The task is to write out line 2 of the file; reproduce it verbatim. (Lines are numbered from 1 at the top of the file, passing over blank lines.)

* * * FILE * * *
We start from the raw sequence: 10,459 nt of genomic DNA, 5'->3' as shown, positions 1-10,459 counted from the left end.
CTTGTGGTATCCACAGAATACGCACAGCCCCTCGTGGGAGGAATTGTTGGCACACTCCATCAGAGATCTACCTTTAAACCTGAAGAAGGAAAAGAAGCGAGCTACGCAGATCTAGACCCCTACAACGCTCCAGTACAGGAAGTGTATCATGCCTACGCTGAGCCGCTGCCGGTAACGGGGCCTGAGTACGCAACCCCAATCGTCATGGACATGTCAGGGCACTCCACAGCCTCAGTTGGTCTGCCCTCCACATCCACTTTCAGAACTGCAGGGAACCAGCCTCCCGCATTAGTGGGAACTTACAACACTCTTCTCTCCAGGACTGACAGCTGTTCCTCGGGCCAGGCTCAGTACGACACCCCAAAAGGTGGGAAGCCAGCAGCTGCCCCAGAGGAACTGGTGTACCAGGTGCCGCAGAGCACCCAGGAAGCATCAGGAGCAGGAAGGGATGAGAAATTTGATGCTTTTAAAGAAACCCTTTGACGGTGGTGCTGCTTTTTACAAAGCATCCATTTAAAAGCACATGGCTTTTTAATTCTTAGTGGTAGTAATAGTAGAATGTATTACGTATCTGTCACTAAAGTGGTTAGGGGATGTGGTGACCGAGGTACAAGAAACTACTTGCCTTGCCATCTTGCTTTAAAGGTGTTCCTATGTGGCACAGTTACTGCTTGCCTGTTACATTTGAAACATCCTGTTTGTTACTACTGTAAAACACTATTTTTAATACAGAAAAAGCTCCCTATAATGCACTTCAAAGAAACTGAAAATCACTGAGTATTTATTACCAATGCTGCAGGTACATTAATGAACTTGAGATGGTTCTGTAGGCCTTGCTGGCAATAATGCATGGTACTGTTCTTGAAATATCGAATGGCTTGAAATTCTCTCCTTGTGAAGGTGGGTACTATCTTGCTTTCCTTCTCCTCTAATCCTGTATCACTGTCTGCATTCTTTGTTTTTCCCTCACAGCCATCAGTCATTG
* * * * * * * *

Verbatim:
CTTGTGGTATCCACAGAATACGCACAGCCCCTCGTGGGAGGAATTGTTGGCACACTCCATCAGAGATCTACCTTTAAACCTGAAGAAGGAAAAGAAGCGAGCTACGCAGATCTAGACCCCTACAACGCTCCAGTACAGGAAGTGTATCATGCCTACGCTGAGCCGCTGCCGGTAACGGGGCCTGAGTACGCAACCCCAATCGTCATGGACATGTCAGGGCACTCCACAGCCTCAGTTGGTCTGCCCTCCACATCCACTTTCAGAACTGCAGGGAACCAGCCTCCCGCATTAGTGGGAACTTACAACACTCTTCTCTCCAGGACTGACAGCTGTTCCTCGGGCCAGGCTCAGTACGACACCCCAAAAGGTGGGAAGCCAGCAGCTGCCCCAGAGGAACTGGTGTACCAGGTGCCGCAGAGCACCCAGGAAGCATCAGGAGCAGGAAGGGATGAGAAATTTGATGCTTTTAAAGAAACCCTTTGACGGTGGTGCTGCTTTTTACAAAGCATCCATTTAAAAGCACATGGCTTTTTAATTCTTAGTGGTAGTAATAGTAGAATGTATTACGTATCTGTCACTAAAGTGGTTAGGGGATGTGGTGACCGAGGTACAAGAAACTACTTGCCTTGCCATCTTGCTTTAAAGGTGTTCCTATGTGGCACAGTTACTGCTTGCCTGTTACATTTGAAACATCCTGTTTGTTACTACTGTAAAACACTATTTTTAATACAGAAAAAGCTCCCTATAATGCACTTCAAAGAAACTGAAAATCACTGAGTATTTATTACCAATGCTGCAGGTACATTAATGAACTTGAGATGGTTCTGTAGGCCTTGCTGGCAATAATGCATGGTACTGTTCTTGAAATATCGAATGGCTTGAAATTCTCTCCTTGTGAAGGTGGGTACTATCTTGCTTTCCTTCTCCTCTAATCCTGTATCACTGTCTGCATTCTTTGTTTTTCCCTCACAGCCATCAGTCATTG